The closure of schools in 2020 due to COVID-19 illustrated something many teachers already knew: schools only work when they are open. The wishful thinking that many educational processes could be carried out remotely, in the early stages at least, was shattered not only by the digital divide, but also the shortcomings of online environments and their inability to recreate the wealth of diverse interactions offered by in-person education.
Months later, children, young people and teachers returned to the classroom but in a situation clouded by uncertainty, with the threat of fresh closures, either partial or full, like the sword of Damocles. The return has been marked by the use of masks, swarmed by polarising debates and countless restrictions, and also fuelled by the need and desire to come back into contact with and feel the presence of others, and to transmit knowledge between generations and among peers beyond the family unit.
The Listening School — a teacher training programme which seeks to give a voice and prominence to all participants from the Education Community — aims, during this school year, to open up a space of reflection and a series of conversations with myriad agents. The Present School kicks off the series, starting from the current situation, by raising questions around how debates on schools, old and new, have taken on renewed urgency: What is learned at school that is not learned in other places? Why is in-person attendance so important? How can a school be made for everyone in such universally uncertain times? What is so integral that it cannot be lost? What do we need to maintain it?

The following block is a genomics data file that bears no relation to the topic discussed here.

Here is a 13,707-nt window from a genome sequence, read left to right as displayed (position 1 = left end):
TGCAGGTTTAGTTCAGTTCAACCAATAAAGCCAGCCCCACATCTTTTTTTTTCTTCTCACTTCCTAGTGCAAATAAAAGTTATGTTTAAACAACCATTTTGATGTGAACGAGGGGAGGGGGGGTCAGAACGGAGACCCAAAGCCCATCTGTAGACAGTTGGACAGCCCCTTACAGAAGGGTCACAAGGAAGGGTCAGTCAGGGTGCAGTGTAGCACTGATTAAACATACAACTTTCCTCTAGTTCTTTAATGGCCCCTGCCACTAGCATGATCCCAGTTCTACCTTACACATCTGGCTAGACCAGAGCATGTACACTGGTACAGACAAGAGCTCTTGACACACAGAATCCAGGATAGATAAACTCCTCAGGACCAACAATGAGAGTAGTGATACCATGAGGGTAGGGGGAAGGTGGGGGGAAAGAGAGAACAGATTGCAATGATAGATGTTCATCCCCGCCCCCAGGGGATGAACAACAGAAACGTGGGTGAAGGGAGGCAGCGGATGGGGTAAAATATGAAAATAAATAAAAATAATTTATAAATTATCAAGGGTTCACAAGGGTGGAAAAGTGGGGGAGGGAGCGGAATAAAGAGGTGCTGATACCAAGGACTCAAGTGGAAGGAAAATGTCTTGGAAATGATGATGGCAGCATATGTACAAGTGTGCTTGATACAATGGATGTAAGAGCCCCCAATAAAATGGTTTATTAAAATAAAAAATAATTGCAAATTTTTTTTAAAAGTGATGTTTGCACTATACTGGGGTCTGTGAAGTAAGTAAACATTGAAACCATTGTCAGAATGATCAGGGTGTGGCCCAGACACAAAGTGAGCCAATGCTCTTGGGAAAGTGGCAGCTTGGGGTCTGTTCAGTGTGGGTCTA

The conversation will take place in a hybrid format, combining in-person and online participation, and will feature the on-site presence in the Museo of Nelly Alfandari, María Filigrana and Marta Malo, and a virtual connection with Isabel Bueno and Janna Graham.
Nelly Alfandari is a specialist in critical pedagogies, participatory theatre and inclusive classrooms in the United Kingdom and a member of the Radical Education Forum. Currently, she activates and enlivens a children’s club in Barcelona’s Sants neighbourhood.
Isabel Bueno Lara is head of studies at CEIP Manuel Núñez de Arenas, located in Madrid’s Vallecas neighbourhood, and a member of the Popular School Cooperative Movement (MCEP).
María Filigrana García is a psychologist, school mediator and gypsy activist. Co-founder of Amuradi (the Association of Gypsy Female University Students) and vice-president of Fakali (the Federation of Associations for Gypsy Women).
Janna Graham is a researcher, educator and curator. A member of the collectives Ultra-Red and Micropolitics Research Group, she has worked as an initiator and curator of the project The Centre for Possible Studies, associated with the Serpentine Gallery, and is a lecturer at Goldsmiths, University of London.
Marta Malo is a translator, researcher and activist. She plays an active role in the education community CEIP Manuel Núñez de Arenas and has been involved in different collective initiatives of militant research that aim to activate communities, combatting inequalities and defending the commons.